A federal court just ruled that if your carrier's towers can see you, the police can see you too. They don't need a warrant to track your all over the country. All they need is a rubber stamped request for the information from your carrier.
In 2006, Melvin Skinner was busted in a motorhome with more than 1000 pounds of weed. He's been attempting to overturn the conviction because the police tracked his burner phone to a Texas rest stop. When the police knocked on the door, Skinner didn't let them in, but a K-9 quickly established probable cause and Skinner was arrested.
The drug dealer argued that tracking his location was a warrantless search and a violation of his Fourth Amendment rights. He appealed the conviction up to the Sixth Circuit Court of Appeals, but the court disagreed:
There is no inherent constitutional difference between trailing a defendant and tracking him via such technology. Law enforcement tactics must be allowed to advance with technological changes, in order to prevent criminals from circumventing the justice system.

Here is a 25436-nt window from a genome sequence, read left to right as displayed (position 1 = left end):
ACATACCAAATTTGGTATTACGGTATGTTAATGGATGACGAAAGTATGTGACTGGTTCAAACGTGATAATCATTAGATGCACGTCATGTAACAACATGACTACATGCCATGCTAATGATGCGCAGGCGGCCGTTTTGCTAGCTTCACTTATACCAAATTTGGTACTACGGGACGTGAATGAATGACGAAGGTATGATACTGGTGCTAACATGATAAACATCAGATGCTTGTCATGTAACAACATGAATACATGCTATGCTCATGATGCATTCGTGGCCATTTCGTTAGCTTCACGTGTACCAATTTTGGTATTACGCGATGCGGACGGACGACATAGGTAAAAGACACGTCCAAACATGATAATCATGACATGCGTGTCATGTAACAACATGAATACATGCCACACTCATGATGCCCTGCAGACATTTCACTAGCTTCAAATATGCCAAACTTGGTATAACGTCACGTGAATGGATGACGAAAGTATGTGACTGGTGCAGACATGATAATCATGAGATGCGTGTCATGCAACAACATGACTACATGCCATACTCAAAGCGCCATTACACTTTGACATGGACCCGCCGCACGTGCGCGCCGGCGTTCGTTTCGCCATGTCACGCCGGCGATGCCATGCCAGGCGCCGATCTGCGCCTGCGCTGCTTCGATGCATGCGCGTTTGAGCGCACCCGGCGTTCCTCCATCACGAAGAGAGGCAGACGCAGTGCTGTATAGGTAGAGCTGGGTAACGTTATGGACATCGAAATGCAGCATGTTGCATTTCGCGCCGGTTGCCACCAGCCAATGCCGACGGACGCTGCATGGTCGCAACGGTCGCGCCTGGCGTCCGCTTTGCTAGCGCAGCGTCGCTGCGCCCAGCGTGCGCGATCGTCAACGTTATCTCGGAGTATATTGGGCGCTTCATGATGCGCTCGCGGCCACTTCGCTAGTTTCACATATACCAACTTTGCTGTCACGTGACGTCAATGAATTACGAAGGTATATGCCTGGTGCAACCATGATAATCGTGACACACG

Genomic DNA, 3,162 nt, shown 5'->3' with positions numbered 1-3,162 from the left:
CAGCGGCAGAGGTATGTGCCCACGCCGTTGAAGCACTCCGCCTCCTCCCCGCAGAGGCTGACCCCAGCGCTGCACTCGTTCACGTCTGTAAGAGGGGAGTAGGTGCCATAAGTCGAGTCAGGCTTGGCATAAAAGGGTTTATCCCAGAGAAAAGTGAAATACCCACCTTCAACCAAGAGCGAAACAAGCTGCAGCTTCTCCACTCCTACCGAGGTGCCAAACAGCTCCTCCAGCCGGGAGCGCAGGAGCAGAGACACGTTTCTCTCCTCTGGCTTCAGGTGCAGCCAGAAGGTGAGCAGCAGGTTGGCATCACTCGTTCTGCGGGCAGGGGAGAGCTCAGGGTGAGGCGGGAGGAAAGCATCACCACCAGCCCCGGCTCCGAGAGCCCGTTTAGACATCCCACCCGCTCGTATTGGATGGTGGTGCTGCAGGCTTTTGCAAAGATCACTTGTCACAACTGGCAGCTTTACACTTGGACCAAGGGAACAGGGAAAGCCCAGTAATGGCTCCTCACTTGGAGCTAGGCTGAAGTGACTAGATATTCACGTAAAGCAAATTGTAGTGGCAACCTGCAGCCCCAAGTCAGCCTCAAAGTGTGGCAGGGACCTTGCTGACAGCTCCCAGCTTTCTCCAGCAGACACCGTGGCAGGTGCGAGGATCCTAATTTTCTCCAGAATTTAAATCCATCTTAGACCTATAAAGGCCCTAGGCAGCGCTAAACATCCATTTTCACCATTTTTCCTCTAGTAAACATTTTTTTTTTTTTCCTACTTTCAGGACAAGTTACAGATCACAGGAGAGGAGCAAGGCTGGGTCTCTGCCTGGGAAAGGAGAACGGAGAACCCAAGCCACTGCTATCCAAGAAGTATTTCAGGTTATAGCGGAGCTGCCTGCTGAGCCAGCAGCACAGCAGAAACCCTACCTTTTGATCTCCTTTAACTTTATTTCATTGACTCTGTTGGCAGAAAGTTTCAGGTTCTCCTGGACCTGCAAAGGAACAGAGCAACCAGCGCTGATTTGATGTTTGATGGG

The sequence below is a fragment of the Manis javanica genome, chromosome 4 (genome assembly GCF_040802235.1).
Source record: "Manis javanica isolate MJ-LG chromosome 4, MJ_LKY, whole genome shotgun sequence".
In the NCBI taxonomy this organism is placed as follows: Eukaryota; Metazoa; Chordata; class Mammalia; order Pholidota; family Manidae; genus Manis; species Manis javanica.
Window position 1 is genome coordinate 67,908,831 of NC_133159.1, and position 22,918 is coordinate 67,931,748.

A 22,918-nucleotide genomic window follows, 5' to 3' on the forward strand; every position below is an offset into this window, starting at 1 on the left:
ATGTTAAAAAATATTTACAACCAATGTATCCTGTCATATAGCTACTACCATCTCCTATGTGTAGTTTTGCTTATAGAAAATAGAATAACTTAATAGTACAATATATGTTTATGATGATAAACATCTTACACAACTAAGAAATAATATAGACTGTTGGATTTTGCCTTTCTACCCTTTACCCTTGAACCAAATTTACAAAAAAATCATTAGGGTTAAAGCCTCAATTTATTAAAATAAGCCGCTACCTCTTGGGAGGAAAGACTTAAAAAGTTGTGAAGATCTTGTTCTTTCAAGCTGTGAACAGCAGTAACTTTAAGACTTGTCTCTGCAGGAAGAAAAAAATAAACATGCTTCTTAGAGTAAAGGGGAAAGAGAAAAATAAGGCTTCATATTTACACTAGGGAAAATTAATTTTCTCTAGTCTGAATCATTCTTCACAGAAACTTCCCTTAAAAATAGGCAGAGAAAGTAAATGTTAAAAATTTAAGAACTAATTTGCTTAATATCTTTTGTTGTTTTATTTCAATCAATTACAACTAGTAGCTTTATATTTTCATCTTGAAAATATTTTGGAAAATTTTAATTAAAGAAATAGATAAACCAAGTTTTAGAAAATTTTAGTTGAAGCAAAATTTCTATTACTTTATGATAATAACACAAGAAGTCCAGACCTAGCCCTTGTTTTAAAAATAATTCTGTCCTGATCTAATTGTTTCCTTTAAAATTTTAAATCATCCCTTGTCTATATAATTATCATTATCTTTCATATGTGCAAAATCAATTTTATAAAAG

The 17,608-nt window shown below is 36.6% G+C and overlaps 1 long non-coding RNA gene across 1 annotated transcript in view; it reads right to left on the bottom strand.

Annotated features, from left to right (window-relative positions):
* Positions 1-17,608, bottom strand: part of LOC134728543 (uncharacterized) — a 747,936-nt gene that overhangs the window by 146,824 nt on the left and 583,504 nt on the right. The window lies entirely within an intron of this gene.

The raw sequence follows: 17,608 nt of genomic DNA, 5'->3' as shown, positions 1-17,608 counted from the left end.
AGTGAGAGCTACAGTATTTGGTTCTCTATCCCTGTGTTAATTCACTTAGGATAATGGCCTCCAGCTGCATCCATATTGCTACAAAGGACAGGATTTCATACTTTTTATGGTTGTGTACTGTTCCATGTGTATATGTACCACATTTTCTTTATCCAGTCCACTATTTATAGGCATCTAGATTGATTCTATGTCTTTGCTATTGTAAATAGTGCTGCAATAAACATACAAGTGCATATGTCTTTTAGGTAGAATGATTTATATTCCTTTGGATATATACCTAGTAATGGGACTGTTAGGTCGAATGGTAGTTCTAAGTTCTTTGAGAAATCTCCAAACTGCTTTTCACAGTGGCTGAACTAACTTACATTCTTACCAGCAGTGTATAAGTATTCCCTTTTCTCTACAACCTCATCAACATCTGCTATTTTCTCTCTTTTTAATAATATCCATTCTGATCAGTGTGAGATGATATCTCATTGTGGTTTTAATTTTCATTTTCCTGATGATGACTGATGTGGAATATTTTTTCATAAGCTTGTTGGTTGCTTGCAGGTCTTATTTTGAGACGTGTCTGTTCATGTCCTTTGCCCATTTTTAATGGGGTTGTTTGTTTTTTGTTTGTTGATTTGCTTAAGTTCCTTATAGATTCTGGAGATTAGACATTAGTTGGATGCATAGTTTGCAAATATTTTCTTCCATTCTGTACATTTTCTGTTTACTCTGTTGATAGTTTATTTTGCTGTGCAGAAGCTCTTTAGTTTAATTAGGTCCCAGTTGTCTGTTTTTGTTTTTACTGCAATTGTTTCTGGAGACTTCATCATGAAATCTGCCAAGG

In other words, the court ruled that because the police could have performed the tracking via visual surveillance, there was no violation. We should note that this applies only to the location information. The content of any calls or data transmission you make is still protected.
There are a few troublesome parts of this case, but perhaps the most problematic is the second half of the court's statement above. Yes, maybe the rules of law enforcement need to evolve with technology but that doesn't mean that the court should conflate the information police can see with the data that's collected remotely. Furthermore, why is location data different than other data? The court's made an argument in one direction, but and unfortunately, it's arguing in favor of spying. [Sixth Circuit Court of Appeal via Ars Technica]
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